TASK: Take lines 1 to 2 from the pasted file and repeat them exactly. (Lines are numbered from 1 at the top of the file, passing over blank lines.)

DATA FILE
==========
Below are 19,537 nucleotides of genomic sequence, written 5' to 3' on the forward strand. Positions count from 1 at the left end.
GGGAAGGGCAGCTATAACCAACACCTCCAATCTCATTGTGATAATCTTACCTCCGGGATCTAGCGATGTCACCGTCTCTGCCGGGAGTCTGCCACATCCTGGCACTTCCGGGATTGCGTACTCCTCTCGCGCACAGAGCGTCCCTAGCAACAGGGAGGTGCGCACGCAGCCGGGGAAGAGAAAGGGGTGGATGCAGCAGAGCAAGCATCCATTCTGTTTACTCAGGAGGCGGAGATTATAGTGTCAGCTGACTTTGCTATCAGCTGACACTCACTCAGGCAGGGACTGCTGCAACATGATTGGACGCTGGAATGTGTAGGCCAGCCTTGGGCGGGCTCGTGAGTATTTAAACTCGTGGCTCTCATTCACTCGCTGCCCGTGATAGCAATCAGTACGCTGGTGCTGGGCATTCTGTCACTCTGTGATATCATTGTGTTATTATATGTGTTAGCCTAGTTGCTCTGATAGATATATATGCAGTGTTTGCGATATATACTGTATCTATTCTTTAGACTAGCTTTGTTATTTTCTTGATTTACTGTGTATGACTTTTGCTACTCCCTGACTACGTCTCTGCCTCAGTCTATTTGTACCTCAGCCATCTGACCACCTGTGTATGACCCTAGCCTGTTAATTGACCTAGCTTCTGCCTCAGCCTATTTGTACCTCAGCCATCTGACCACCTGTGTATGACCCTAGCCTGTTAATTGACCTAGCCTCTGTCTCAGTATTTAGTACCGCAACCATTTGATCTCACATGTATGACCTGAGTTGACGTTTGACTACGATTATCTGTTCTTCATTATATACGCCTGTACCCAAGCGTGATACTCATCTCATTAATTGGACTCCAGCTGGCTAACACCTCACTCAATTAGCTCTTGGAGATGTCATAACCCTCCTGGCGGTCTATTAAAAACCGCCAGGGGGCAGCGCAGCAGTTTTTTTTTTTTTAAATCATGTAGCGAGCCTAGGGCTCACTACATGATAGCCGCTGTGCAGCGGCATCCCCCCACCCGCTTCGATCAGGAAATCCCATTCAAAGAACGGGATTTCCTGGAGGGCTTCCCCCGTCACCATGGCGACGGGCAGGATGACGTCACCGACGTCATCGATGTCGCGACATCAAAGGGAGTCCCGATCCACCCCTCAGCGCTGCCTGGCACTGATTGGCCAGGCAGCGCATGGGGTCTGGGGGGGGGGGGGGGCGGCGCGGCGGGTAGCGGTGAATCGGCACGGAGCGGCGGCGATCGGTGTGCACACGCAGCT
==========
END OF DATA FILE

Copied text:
Below are 19,537 nucleotides of genomic sequence, written 5' to 3' on the forward strand. Positions count from 1 at the left end.
GGGAAGGGCAGCTATAACCAACACCTCCAATCTCATTGTGATAATCTTACCTCCGGGATCTAGCGATGTCACCGTCTCTGCCGGGAGTCTGCCACATCCTGGCACTTCCGGGATTGCGTACTCCTCTCGCGCACAGAGCGTCCCTAGCAACAGGGAGGTGCGCACGCAGCCGGGGAAGAGAAAGGGGTGGATGCAGCAGAGCAAGCATCCATTCTGTTTACTCAGGAGGCGGAGATTATAGTGTCAGCTGACTTTGCTATCAGCTGACACTCACTCAGGCAGGGACTGCTGCAACATGATTGGACGCTGGAATGTGTAGGCCAGCCTTGGGCGGGCTCGTGAGTATTTAAACTCGTGGCTCTCATTCACTCGCTGCCCGTGATAGCAATCAGTACGCTGGTGCTGGGCATTCTGTCACTCTGTGATATCATTGTGTTATTATATGTGTTAGCCTAGTTGCTCTGATAGATATATATGCAGTGTTTGCGATATATACTGTATCTATTCTTTAGACTAGCTTTGTTATTTTCTTGATTTACTGTGTATGACTTTTGCTACTCCCTGACTACGTCTCTGCCTCAGTCTATTTGTACCTCAGCCATCTGACCACCTGTGTATGACCCTAGCCTGTTAATTGACCTAGCTTCTGCCTCAGCCTATTTGTACCTCAGCCATCTGACCACCTGTGTATGACCCTAGCCTGTTAATTGACCTAGCCTCTGTCTCAGTATTTAGTACCGCAACCATTTGATCTCACATGTATGACCTGAGTTGACGTTTGACTACGATTATCTGTTCTTCATTATATACGCCTGTACCCAAGCGTGATACTCATCTCATTAATTGGACTCCAGCTGGCTAACACCTCACTCAATTAGCTCTTGGAGATGTCATAACCCTCCTGGCGGTCTATTAAAAACCGCCAGGGGGCAGCGCAGCAGTTTTTTTTTTTTTAAATCATGTAGCGAGCCTAGGGCTCACTACATGATAGCCGCTGTGCAGCGGCATCCCCCCACCCGCTTCGATCAGGAAATCCCATTCAAAGAACGGGATTTCCTGGAGGGCTTCCCCCGTCACCATGGCGACGGGCAGGATGACGTCACCGACGTCATCGATGTCGCGACATCAAAGGGAGTCCCGATCCACCCCTCAGCGCTGCCTGGCACTGATTGGCCAGGCAGCGCATGGGGTCTGGGGGGGGGGGGGGGCGGCGCGGCGGGTAGCGGTGAATCGGCACGGAGCGGCGGCGATCGGTGTGCACACGCAGCT